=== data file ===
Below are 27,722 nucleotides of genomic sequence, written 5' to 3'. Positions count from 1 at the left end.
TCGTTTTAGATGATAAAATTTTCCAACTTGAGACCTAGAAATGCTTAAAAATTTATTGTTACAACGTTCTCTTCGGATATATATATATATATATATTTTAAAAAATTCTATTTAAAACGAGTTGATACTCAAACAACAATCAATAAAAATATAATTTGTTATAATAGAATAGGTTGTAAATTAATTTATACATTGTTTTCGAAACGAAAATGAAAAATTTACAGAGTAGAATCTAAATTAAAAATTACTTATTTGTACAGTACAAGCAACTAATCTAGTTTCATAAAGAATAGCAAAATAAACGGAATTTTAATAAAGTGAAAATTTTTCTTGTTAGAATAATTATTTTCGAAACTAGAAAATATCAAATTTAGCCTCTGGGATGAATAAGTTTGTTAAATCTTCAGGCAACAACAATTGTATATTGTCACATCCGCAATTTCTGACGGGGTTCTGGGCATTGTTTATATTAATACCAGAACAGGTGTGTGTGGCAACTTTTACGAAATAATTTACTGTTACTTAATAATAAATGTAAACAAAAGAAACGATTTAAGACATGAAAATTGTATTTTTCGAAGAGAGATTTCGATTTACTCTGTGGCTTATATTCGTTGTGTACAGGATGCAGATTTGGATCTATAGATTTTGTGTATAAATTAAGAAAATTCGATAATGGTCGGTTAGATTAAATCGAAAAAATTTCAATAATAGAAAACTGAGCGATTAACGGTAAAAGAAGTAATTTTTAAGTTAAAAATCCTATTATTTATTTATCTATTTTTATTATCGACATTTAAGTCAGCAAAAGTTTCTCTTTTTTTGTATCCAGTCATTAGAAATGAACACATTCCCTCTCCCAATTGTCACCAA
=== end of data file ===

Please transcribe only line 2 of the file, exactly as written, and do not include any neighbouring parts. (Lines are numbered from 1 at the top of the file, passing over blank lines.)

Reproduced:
TCGTTTTAGATGATAAAATTTTCCAACTTGAGACCTAGAAATGCTTAAAAATTTATTGTTACAACGTTCTCTTCGGATATATATATATATATATATTTTAAAAAATTCTATTTAAAACGAGTTGATACTCAAACAACAATCAATAAAAATATAATTTGTTATAATAGAATAGGTTGTAAATTAATTTATACATTGTTTTCGAAACGAAAATGAAAAATTTACAGAGTAGAATCTAAATTAAAAATTACTTATTTGTACAGTACAAGCAACTAATCTAGTTTCATAAAGAATAGCAAAATAAACGGAATTTTAATAAAGTGAAAATTTTTCTTGTTAGAATAATTATTTTCGAAACTAGAAAATATCAAATTTAGCCTCTGGGATGAATAAGTTTGTTAAATCTTCAGGCAACAACAATTGTATATTGTCACATCCGCAATTTCTGACGGGGTTCTGGGCATTGTTTATATTAATACCAGAACAGGTGTGTGTGGCAACTTTTACGAAATAATTTACTGTTACTTAATAATAAATGTAAACAAAAGAAACGATTTAAGACATGAAAATTGTATTTTTCGAAGAGAGATTTCGATTTACTCTGTGGCTTATATTCGTTGTGTACAGGATGCAGATTTGGATCTATAGATTTTGTGTATAAATTAAGAAAATTCGATAATGGTCGGTTAGATTAAATCGAAAAAATTTCAATAATAGAAAACTGAGCGATTAACGGTAAAAGAAGTAATTTTTAAGTTAAAAATCCTATTATTTATTTATCTATTTTTATTATCGACATTTAAGTCAGCAAAAGTTTCTCTTTTTTTGTATCCAGTCATTAGAAATGAACACATTCCCTCTCCCAATTGTCACCAA